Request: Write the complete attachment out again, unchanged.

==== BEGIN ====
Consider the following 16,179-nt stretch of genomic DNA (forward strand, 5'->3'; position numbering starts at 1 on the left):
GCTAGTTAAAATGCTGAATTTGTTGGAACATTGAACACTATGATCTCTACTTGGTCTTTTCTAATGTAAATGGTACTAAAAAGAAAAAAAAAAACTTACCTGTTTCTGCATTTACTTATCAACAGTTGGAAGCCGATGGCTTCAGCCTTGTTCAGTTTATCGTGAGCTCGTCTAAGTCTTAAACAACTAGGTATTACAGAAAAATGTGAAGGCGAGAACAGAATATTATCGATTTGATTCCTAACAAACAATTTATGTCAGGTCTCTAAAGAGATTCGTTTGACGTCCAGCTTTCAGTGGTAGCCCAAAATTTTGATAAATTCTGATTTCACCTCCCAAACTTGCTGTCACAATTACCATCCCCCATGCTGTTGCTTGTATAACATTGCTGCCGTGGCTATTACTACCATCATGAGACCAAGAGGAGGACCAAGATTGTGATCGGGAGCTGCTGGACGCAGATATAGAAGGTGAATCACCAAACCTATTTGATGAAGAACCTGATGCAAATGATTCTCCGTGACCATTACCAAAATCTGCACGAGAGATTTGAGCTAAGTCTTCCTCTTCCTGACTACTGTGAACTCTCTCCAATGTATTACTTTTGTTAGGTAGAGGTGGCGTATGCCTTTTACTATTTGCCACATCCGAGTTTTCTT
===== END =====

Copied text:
Consider the following 16,179-nt stretch of genomic DNA (forward strand, 5'->3'; position numbering starts at 1 on the left):
GCTAGTTAAAATGCTGAATTTGTTGGAACATTGAACACTATGATCTCTACTTGGTCTTTTCTAATGTAAATGGTACTAAAAAGAAAAAAAAAAACTTACCTGTTTCTGCATTTACTTATCAACAGTTGGAAGCCGATGGCTTCAGCCTTGTTCAGTTTATCGTGAGCTCGTCTAAGTCTTAAACAACTAGGTATTACAGAAAAATGTGAAGGCGAGAACAGAATATTATCGATTTGATTCCTAACAAACAATTTATGTCAGGTCTCTAAAGAGATTCGTTTGACGTCCAGCTTTCAGTGGTAGCCCAAAATTTTGATAAATTCTGATTTCACCTCCCAAACTTGCTGTCACAATTACCATCCCCCATGCTGTTGCTTGTATAACATTGCTGCCGTGGCTATTACTACCATCATGAGACCAAGAGGAGGACCAAGATTGTGATCGGGAGCTGCTGGACGCAGATATAGAAGGTGAATCACCAAACCTATTTGATGAAGAACCTGATGCAAATGATTCTCCGTGACCATTACCAAAATCTGCACGAGAGATTTGAGCTAAGTCTTCCTCTTCCTGACTACTGTGAACTCTCTCCAATGTATTACTTTTGTTAGGTAGAGGTGGCGTATGCCTTTTACTATTTGCCACATCCGAGTTTTCTT